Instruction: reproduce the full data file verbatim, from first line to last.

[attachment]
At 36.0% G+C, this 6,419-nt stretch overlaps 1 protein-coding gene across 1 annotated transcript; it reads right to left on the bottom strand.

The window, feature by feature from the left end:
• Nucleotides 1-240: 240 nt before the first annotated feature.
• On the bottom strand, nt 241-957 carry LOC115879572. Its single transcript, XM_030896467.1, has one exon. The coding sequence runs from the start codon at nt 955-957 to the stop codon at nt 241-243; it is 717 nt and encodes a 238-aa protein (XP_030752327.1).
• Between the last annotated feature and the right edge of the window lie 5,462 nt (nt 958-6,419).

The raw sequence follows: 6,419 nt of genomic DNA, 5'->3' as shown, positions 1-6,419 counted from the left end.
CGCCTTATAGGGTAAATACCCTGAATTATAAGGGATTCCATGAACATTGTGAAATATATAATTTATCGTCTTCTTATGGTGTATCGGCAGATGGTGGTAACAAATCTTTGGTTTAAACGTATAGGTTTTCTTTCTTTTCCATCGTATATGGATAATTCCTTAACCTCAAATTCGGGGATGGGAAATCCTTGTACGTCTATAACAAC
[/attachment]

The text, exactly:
At 36.0% G+C, this 6,419-nt stretch overlaps 1 protein-coding gene across 1 annotated transcript; it reads right to left on the bottom strand.

The window, feature by feature from the left end:
• Nucleotides 1-240: 240 nt before the first annotated feature.
• On the bottom strand, nt 241-957 carry LOC115879572. Its single transcript, XM_030896467.1, has one exon. The coding sequence runs from the start codon at nt 955-957 to the stop codon at nt 241-243; it is 717 nt and encodes a 238-aa protein (XP_030752327.1).
• Between the last annotated feature and the right edge of the window lie 5,462 nt (nt 958-6,419).

The raw sequence follows: 6,419 nt of genomic DNA, 5'->3' as shown, positions 1-6,419 counted from the left end.
CGCCTTATAGGGTAAATACCCTGAATTATAAGGGATTCCATGAACATTGTGAAATATATAATTTATCGTCTTCTTATGGTGTATCGGCAGATGGTGGTAACAAATCTTTGGTTTAAACGTATAGGTTTTCTTTCTTTTCCATCGTATATGGATAATTCCTTAACCTCAAATTCGGGGATGGGAAATCCTTGTACGTCTATAACAAC